UN top court to rule in Armenia-Azerbaijan feud

UN top court to rule in Armenia-Azerbaijan feud

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The Hague: The United Nations Supreme Court will make a decision on the tit-for-tat demands made by Armenia and Azerbaijan on Tuesday to take urgent measures to ease the tensions after the war between rivals of the Caucasus last year.

The former Soviet republics fought for six weeks in the Nagorno-Karabakh region separated from Azerbaijan in the fall of 2020. Both sides claimed that the other side had racial discrimination.

In September, both parties asked the International Court of Justice (ICJ) at the Peace Palace in The Hague to take measures against each other and wait for a complete case that would take several years to resolve.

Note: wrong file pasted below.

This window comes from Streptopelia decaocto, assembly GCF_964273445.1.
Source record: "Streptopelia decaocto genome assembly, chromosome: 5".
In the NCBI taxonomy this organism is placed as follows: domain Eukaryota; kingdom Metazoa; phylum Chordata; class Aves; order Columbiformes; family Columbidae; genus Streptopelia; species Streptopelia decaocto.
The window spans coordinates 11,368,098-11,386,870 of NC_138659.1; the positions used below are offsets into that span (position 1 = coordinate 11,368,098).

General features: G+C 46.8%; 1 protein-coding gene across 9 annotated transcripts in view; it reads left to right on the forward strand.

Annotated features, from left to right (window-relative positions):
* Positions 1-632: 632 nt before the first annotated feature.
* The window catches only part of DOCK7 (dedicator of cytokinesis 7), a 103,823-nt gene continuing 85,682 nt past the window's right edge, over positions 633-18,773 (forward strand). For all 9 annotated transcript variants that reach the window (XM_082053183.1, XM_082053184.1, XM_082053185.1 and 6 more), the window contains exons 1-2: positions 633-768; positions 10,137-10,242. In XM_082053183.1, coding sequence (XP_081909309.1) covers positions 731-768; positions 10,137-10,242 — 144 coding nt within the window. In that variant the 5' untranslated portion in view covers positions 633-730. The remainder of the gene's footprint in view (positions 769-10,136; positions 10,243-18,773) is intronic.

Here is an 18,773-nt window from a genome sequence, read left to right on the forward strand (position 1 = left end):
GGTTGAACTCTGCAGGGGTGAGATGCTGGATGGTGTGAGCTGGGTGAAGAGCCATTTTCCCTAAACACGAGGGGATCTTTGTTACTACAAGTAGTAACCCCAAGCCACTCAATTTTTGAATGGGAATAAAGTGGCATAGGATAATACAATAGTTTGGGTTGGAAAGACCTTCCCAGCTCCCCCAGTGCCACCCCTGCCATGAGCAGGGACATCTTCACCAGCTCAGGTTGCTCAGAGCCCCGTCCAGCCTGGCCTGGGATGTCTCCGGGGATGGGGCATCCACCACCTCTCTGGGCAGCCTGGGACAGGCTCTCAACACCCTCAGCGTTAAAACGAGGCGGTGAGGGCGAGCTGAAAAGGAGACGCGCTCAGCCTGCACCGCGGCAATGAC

The court said in a statement that the Chief Justice of the International Court of Justice, Joan Donoghue, will “issue an order in accordance with the request of the Republic of Armenia to indicate interim measures” at 1400 GMT.

Its ruling on the Azerbaijani case will take effect immediately thereafter.

The International Court of Justice was established after World War II to resolve disputes among UN member states. The parties who agree to let the court decide on their dispute are obliged to abide by the decision, but the court has no right to enforce it.

Nagorno-Karabakh is an Armenian region of Azerbaijan, which was separated from the control of Baku after the collapse of the Soviet Union in the early 1990s.

The Nagorno-Karabakh conflict last year claimed more than 6,500 lives. It ended in November with a Russian-mediated ceasefire, according to which Armenia ceded the territory it had controlled for decades to Turkey-backed Azerbaijan.

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